Creative Resumes Get Fewer Interviews — According to Research

While the media loves to feature stories about creative resumes that land dream jobs for people, a group of researchers in Norway have shown that creative resumes don’t work.

At least not as well as more traditional resumes. You can read the story from the European Journal of Work & Organizational Psychology here.

The Study

The researchers had a gender-balanced group of 45 professionals (half external recruiters and half human resources professionals) and 45 students read twelve resumes. The applicants were non-creative types for a non-creative job.

The researchers created three resumes for each applicant. The content was identical. The aesthetics differed.

Resume #1 was a formal resume on white paper.

Resume #2 was identical to Resume #1 except it was on colored paper.

Resume #3 incorporated graphic design elements similar to an infographic.

The Findings

This chart shows how the readers evaluated the resumes:


Resume Type












Colored Paper





White Paper






As you can see, only 27% of the creative resumes made it into the “Interview” pile while 41% of the traditional resumes on white paper got the nod. Resumes on colored paper didn’t fare well either.

Can we extrapolate the results of one study in Norway to the whole world? No, but I would heed these results and use a traditional resume.

What If You’re a Creative?

I would want to see research results for creatives in order to be sure.

I suggest a traditional resume accompanied by a creative portfolio. That makes it easy for a reader to scan the resume for relevant information and evaluate an applicant’s creative abilities.

You can also ask people who review creatives’ resumes and make interviewing decisions for their thoughts.

I write executive resumes and LinkedIn profiles. Save time. Email me at for more information.

Featured by: SmartBrief on Your Career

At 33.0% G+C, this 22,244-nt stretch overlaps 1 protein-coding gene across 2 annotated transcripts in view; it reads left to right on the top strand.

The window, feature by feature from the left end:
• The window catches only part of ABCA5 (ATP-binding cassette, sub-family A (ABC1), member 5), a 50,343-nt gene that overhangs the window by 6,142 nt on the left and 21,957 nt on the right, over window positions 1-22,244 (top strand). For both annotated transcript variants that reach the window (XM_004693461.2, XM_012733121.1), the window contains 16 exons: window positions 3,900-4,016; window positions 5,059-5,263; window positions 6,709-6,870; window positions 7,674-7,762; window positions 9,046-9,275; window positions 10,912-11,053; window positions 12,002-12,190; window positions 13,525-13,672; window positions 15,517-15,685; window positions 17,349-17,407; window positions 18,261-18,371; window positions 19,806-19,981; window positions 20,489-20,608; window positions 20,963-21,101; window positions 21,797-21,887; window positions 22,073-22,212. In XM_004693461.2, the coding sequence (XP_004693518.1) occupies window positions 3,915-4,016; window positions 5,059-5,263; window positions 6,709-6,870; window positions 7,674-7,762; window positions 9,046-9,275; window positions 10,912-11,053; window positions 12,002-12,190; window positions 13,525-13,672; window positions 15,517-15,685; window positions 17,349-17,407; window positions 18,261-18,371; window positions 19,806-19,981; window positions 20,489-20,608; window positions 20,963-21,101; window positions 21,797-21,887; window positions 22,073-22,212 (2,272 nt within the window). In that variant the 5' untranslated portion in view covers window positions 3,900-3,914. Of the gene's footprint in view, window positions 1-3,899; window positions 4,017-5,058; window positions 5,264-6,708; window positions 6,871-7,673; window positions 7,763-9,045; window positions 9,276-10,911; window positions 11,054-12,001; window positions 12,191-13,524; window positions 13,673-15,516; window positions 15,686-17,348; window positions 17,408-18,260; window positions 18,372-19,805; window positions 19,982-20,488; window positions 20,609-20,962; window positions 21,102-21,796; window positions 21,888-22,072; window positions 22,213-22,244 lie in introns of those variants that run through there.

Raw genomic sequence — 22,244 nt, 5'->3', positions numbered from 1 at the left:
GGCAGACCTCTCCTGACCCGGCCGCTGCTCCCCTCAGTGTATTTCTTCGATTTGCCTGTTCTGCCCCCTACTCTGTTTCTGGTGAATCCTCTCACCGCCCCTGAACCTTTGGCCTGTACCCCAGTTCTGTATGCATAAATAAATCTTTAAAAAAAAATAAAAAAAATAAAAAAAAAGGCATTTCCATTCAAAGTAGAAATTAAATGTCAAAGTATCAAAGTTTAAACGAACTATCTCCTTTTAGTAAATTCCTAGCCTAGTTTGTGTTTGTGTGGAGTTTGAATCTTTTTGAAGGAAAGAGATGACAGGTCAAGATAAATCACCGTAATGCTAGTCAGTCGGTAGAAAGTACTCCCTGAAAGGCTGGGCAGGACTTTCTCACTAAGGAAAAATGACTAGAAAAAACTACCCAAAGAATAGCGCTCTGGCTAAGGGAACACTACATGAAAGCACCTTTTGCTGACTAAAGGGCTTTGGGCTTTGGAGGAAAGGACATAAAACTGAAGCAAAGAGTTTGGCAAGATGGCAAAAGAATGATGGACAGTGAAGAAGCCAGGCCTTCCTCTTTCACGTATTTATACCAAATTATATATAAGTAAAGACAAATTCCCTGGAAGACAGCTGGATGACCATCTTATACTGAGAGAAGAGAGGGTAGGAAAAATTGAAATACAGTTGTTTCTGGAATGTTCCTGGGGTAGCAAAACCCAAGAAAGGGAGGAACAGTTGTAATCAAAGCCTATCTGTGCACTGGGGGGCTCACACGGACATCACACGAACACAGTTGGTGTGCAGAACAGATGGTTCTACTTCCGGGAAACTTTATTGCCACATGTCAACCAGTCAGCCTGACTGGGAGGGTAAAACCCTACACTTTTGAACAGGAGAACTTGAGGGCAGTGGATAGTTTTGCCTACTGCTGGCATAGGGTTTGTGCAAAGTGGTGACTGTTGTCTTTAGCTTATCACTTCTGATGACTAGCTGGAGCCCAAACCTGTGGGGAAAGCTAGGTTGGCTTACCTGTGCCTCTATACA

Image: Fotolia/pokki
Updated June 2017

© 2013 – 2017, Donna Svei. All rights reserved.


Comments 5

  1. If it were I — if I saw “if it was me” on a resume, I’d reject it immediately, no matter what the color of the paper.

    Thank you for your input Mariah. This blog is a conversation. While if “If it were I” might be the Queen’s English, the Queen doesn’t talk with many people. On this blog, I will always default to language I would use in conversation, “proper” or not. “If it were I” sounds a bit stuffy to me.

    Kind regards,


  2. Actually, “If it were me” would be correct.

    Thank you Angie. Noted and changed. Donna

  3. It’s hard to draw firm conclusions on these scores. To me it proves that authenticity in general is appreciated.

    If my English is poor, than please realise that I’m not a native English speaker or writer.

    From the Netherlands with love 😉

    Bert Huisman

    Hi Bert,

    Thank you for your comment (perfectly stated in English). It is hard to draw conclusions. “Guess the Algorithm” seems to be a new sport. The best we can do, when sites such as Google and LinkedIn don’t reveal how they generate search results, is to experiment and make educated guesses.

    Kind regards,


  4. Hi Donna,
    it would be nice to know whether there is a difference between Europe and USA.
    I tried to gather some information on how and to which extend social network profiles such as Xing or Linkedin are integrated in the recruiting process. In the US there seems to be high emphasis on the appropriate profile whereas in Germany for example the profiles just are checked for any peculiarities. May be it is the same with “creative” resumes – Europe is more traditional and less inclined to new ways of job applications.

    kind regards

    Hi Claudia, I have wondered about cultural differences as well. However, one of the studies mentioned above was conducted in the EU and the other one in the US. In both cases, the non-traditional resume underperformed. Kind regards, Donna

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